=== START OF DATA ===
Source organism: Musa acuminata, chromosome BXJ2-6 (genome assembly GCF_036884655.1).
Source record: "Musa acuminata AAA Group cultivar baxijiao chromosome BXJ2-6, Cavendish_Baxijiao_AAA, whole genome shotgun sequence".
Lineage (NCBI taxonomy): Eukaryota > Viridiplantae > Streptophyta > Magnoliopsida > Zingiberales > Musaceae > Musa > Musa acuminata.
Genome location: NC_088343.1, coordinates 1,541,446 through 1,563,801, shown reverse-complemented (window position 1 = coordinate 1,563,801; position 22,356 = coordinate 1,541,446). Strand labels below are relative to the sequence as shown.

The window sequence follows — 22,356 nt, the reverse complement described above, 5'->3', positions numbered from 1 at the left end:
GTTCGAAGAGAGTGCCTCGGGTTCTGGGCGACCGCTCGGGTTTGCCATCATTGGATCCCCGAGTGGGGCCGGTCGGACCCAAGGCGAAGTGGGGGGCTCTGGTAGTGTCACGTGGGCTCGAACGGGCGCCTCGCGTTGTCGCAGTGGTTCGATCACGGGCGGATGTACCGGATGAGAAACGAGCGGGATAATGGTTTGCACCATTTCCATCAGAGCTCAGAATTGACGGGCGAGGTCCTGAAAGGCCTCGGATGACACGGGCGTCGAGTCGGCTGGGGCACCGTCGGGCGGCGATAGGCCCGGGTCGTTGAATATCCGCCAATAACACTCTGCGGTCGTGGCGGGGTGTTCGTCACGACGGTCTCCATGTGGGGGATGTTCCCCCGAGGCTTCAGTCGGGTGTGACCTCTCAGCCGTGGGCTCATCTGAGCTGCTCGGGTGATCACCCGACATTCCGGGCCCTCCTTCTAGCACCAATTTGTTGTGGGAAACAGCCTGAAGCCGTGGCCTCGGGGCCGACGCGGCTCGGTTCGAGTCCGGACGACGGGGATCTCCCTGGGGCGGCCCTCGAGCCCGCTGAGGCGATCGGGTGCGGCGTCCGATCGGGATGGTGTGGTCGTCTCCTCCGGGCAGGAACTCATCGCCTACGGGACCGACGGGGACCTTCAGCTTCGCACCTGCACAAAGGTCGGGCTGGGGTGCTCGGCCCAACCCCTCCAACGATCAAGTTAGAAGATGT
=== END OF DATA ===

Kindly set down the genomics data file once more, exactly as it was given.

Source organism: Musa acuminata, chromosome BXJ2-6 (genome assembly GCF_036884655.1).
Source record: "Musa acuminata AAA Group cultivar baxijiao chromosome BXJ2-6, Cavendish_Baxijiao_AAA, whole genome shotgun sequence".
Lineage (NCBI taxonomy): Eukaryota > Viridiplantae > Streptophyta > Magnoliopsida > Zingiberales > Musaceae > Musa > Musa acuminata.
Genome location: NC_088343.1, coordinates 1,541,446 through 1,563,801, shown reverse-complemented (window position 1 = coordinate 1,563,801; position 22,356 = coordinate 1,541,446). Strand labels below are relative to the sequence as shown.

The window sequence follows — 22,356 nt, the reverse complement described above, 5'->3', positions numbered from 1 at the left end:
GTTCGAAGAGAGTGCCTCGGGTTCTGGGCGACCGCTCGGGTTTGCCATCATTGGATCCCCGAGTGGGGCCGGTCGGACCCAAGGCGAAGTGGGGGGCTCTGGTAGTGTCACGTGGGCTCGAACGGGCGCCTCGCGTTGTCGCAGTGGTTCGATCACGGGCGGATGTACCGGATGAGAAACGAGCGGGATAATGGTTTGCACCATTTCCATCAGAGCTCAGAATTGACGGGCGAGGTCCTGAAAGGCCTCGGATGACACGGGCGTCGAGTCGGCTGGGGCACCGTCGGGCGGCGATAGGCCCGGGTCGTTGAATATCCGCCAATAACACTCTGCGGTCGTGGCGGGGTGTTCGTCACGACGGTCTCCATGTGGGGGATGTTCCCCCGAGGCTTCAGTCGGGTGTGACCTCTCAGCCGTGGGCTCATCTGAGCTGCTCGGGTGATCACCCGACATTCCGGGCCCTCCTTCTAGCACCAATTTGTTGTGGGAAACAGCCTGAAGCCGTGGCCTCGGGGCCGACGCGGCTCGGTTCGAGTCCGGACGACGGGGATCTCCCTGGGGCGGCCCTCGAGCCCGCTGAGGCGATCGGGTGCGGCGTCCGATCGGGATGGTGTGGTCGTCTCCTCCGGGCAGGAACTCATCGCCTACGGGACCGACGGGGACCTTCAGCTTCGCACCTGCACAAAGGTCGGGCTGGGGTGCTCGGCCCAACCCCTCCAACGATCAAGTTAGAAGATGT